Videos and staying organized.  I knew I wanted to flip my class over the summer. I researched it and read up about it. A colleague asked if I wanted to split up making the videos but I told them no because I wanted to have a full set.  I wanted them to all be in my voice and all have the same feel to them.  So, maybe I can use them in the future.  When I make them, they all follow the same idea - a title screen with a joke or a meme, an agenda of what we will do, a page that says "Let's Get will need notes, calculator, and pencil" and then into the lesson. I put a little box at the top mostly to remind me if I want them to pause and try and do the problem.  I keep a google doc list of my videos for each class. I make a google slideshow first of the lesson, then I record it in Explain Everything, then I upload it to Youtube, then I load it to Edpuzzle. My google doc has all these links as I make them, all organized in one place where I can find them.  This is just a snapshot, so no live links:

Setting Limits - This has been huge in helping me not get more stressed out or more depressed. I have a daily routine. I wake up each morning at 5 am to do a Beachbody workout.  I have a group of friends on a text that we all do this and send pictures each morning to keep us motivated.  Then, I am into school by 6:30 each morning.  I am a morning person, so this works for me.  I get about an hour of work done in the morning, without interruptions.  I rather work an hour before school than an hour at the end of the day.  School goes until 2 pm and then I have Monday teacher meetings on Zoom, Tuesday Extra Help time on Zoom, and Wednesday math team on Zoom.  I also tutor 6 kids on Zoom, for 5 hours because I tutor two friends together. I try to keep tutoring to Tuesday and Thursday evenings.  So, even though I am teaching hybrid, there is still a lot of zoom in my life.  After my meetings, I go for a walk.  Usually 2- 4 miles depending on my time.  I listen to an audiobook as I walk.  It helps clear my mind and get school out of my head.  When I come home from the walk, I do one or two school things if needed, mostly recording my videos.  Then, I am DONE with schoolwork by dinner time.  I make family dinner every night, while listening to music on Alexa (not the news).  And, my final limit is NOT checking school email after 8 pm.  I go to bed at 9pm, so it is reasonable, that I can go one more hour without dealing with school stuff.  If I read email, there will be something I have to deal with, but it can wait to morning and I can get a decent night's sleep.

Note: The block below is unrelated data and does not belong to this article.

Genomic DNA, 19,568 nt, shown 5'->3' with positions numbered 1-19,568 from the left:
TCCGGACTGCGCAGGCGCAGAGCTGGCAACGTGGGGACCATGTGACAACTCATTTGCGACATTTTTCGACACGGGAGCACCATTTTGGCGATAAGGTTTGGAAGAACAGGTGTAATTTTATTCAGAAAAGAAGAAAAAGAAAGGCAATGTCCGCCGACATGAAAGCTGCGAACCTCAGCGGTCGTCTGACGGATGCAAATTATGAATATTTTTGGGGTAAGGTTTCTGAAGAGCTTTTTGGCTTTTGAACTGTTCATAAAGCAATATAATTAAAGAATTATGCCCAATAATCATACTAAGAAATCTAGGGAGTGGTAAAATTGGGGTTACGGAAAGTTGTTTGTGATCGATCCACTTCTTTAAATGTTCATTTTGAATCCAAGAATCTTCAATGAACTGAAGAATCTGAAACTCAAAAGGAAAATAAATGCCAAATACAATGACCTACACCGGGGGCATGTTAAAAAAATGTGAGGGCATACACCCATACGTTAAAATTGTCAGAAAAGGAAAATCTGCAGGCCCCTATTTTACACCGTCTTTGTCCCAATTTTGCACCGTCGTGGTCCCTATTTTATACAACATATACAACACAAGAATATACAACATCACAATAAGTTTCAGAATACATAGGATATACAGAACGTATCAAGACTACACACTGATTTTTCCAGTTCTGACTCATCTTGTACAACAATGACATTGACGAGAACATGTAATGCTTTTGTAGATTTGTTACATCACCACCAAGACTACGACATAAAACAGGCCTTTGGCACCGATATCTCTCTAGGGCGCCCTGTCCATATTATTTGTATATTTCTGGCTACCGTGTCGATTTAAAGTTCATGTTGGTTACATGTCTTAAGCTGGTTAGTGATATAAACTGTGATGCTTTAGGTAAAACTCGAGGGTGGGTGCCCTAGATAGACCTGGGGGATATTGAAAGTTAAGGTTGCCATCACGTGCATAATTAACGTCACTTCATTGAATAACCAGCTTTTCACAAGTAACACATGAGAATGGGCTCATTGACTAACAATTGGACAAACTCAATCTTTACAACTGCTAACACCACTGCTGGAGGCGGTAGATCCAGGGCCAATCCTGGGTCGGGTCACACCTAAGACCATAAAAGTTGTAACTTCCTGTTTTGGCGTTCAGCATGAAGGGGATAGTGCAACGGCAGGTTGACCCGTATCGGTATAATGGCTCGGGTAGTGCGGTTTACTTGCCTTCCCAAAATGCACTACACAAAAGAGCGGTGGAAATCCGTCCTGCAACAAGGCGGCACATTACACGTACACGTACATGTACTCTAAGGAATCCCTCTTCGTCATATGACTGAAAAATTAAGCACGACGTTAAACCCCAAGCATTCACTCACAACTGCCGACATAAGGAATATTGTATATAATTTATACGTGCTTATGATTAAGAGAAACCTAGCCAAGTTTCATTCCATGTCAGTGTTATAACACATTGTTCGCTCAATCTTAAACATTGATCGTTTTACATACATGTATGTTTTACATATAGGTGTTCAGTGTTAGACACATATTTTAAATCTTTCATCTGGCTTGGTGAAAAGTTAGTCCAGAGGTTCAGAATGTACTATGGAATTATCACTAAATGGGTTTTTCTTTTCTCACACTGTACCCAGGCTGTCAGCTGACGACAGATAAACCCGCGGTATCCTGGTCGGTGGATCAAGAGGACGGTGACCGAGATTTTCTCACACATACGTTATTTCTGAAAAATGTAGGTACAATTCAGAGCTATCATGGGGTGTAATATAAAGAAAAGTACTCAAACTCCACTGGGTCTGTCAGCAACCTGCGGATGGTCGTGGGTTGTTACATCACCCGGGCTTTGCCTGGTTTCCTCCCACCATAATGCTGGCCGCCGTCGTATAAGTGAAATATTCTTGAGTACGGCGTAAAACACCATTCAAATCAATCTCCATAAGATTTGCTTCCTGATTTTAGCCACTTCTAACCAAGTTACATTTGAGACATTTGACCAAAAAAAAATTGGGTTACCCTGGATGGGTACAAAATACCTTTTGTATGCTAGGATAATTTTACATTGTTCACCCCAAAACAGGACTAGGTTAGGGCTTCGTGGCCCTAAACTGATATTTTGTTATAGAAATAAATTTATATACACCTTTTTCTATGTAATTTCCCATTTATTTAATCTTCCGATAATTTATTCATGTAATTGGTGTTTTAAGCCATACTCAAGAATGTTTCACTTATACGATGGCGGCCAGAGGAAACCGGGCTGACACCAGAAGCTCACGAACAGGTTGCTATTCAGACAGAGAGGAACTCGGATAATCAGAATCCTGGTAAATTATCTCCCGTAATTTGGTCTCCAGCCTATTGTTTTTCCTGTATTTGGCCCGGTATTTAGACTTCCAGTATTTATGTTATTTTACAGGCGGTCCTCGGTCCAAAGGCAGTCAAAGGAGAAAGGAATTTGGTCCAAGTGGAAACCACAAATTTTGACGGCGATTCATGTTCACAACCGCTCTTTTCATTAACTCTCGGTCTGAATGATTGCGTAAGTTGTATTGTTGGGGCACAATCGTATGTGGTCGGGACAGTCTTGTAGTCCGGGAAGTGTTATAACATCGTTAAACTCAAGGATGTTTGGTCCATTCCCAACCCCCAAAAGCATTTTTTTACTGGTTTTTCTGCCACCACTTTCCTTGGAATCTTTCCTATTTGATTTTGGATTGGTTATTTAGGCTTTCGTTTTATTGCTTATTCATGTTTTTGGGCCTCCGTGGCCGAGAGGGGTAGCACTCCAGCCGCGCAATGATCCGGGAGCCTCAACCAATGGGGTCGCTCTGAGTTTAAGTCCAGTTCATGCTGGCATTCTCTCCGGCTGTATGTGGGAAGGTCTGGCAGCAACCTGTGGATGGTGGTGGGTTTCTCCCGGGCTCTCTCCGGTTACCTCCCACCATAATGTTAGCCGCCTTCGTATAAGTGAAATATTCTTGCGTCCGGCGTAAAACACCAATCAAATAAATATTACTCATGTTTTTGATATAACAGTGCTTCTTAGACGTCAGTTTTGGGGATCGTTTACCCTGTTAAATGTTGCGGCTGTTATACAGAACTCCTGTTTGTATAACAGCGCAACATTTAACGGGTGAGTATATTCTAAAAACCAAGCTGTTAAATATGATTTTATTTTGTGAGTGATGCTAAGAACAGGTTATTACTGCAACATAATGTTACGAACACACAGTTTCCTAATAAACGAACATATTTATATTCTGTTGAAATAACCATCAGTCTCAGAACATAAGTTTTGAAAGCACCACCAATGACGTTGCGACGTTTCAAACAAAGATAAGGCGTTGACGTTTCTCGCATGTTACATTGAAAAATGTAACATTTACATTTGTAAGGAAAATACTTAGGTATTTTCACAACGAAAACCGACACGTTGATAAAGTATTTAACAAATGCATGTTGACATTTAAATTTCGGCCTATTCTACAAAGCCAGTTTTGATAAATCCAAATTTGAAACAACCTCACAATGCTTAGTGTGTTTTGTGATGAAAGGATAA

I realize it sounds a lot like I am escaping and I know that because that is what I am doing.  I am two people - work Jennifer and home Jennifer.  It has to be that way this year in order to keep me going.  And, I am okay with that because my students are doing the work and they are learning.  Day by Day.

Tuesday, December 29, 2020

Why I Haven't Blogged in a While...

 I had grand plans for this year - 2020.  I started off the year by creating and taking part in the #MTBoS2020 blogging initiative asking people to blog on the 20th of each month.  I did pretty good up to May 20th.  I did a few posts in July and a couple in August as I was thinking about returning to school.  I have done nothing since.  I think there are 2 reasons why:

1.) I have a big mouth and I was afraid I would get in trouble. (Nothing has changed here, so I will just be careful with what I say. Yes, I will be censoring myself.)

2.) Time.  It takes so much time to get each hybrid lesson ready and I have 3 different preps.  I don't have any extra time to blog.  However, it is an important part of my teaching.  It is the reflection piece.  And, with so much different this year, I should be reflecting.  I have written a lot of blog posts in my head, but not typed anything.

Therefore, this will be my first post in the #MTBoSYuleBlog blogging challenge - 12 posts over December break.  I don't think I will get to 12 posts seeing as today is Tuesday and I go back in on Monday.  But, hopefully, I can share some posts.  

I am thinking about blogging about how I get through each day, Desmos (of course), Deltamath (life saver), how I am making my lessons, and flipping my classroom.

Just a little about our school because this year every school is so different.  Our school started late this year - mid September. We have been in hybrid all year with an exception of 2 days remote due to our first cases and then a week of remote after Thanksgiving - which coincided with my quarantine week.  Yes, I was contact traced to one of my students so I tested and quarantined.  Our students are in 2 cohorts - green and orange. They come to school every other day.  Normally we have a weird rotating schedule that I like on a normal year.  A day is periods 1, 2, 3, 4, and 5.  B day is periods 6, 7, 1, 2, 3, etc for seven days and seven period rotation.  We are still doing this and repeating days, so A day green, A day orange.  The kids are in hybrid one day with us and doing asynchronous work the next day at home.  I don't think this is the ideal schedule, but it, like much else, is beyond my control, so I just teach whoever walks through the door.